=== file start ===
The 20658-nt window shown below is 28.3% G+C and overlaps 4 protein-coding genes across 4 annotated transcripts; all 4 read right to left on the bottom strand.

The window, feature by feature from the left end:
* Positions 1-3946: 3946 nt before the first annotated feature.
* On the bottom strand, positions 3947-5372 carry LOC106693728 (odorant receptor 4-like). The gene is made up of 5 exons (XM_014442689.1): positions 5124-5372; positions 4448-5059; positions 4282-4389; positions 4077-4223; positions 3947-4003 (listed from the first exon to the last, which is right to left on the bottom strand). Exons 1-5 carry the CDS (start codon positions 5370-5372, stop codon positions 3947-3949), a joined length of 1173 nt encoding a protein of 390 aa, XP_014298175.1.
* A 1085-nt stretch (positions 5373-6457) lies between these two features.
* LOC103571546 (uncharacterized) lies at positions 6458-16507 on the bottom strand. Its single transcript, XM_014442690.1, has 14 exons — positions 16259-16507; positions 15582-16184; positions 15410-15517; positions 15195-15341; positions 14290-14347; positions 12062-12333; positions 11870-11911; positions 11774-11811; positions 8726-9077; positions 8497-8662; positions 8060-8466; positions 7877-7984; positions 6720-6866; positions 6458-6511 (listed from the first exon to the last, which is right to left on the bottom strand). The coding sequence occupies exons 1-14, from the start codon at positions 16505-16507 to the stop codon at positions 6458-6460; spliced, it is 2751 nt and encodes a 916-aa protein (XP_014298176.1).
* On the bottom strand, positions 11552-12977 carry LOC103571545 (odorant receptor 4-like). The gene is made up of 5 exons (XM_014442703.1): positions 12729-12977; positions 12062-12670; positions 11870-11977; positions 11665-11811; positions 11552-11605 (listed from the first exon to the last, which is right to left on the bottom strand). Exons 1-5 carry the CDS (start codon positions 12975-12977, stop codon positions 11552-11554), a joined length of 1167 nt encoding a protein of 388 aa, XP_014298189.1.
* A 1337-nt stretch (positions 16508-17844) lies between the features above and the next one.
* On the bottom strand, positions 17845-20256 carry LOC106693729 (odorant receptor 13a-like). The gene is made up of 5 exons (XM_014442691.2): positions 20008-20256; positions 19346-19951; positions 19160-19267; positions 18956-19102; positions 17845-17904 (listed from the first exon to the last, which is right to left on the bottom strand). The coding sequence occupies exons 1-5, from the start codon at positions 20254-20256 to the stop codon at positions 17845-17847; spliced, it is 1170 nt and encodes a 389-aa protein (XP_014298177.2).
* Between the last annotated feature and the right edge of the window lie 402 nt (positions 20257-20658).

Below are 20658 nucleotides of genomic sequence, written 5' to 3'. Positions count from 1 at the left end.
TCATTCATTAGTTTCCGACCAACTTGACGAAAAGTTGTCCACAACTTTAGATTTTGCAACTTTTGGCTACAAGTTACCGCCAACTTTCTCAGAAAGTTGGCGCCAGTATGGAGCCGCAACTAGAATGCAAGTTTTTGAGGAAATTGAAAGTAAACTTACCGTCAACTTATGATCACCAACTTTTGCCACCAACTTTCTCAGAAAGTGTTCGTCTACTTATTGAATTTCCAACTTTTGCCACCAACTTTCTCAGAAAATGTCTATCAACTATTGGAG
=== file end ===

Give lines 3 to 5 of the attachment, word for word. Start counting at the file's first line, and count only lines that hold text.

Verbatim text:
* Positions 1-3946: 3946 nt before the first annotated feature.
* On the bottom strand, positions 3947-5372 carry LOC106693728 (odorant receptor 4-like). The gene is made up of 5 exons (XM_014442689.1): positions 5124-5372; positions 4448-5059; positions 4282-4389; positions 4077-4223; positions 3947-4003 (listed from the first exon to the last, which is right to left on the bottom strand). Exons 1-5 carry the CDS (start codon positions 5370-5372, stop codon positions 3947-3949), a joined length of 1173 nt encoding a protein of 390 aa, XP_014298175.1.
* A 1085-nt stretch (positions 5373-6457) lies between these two features.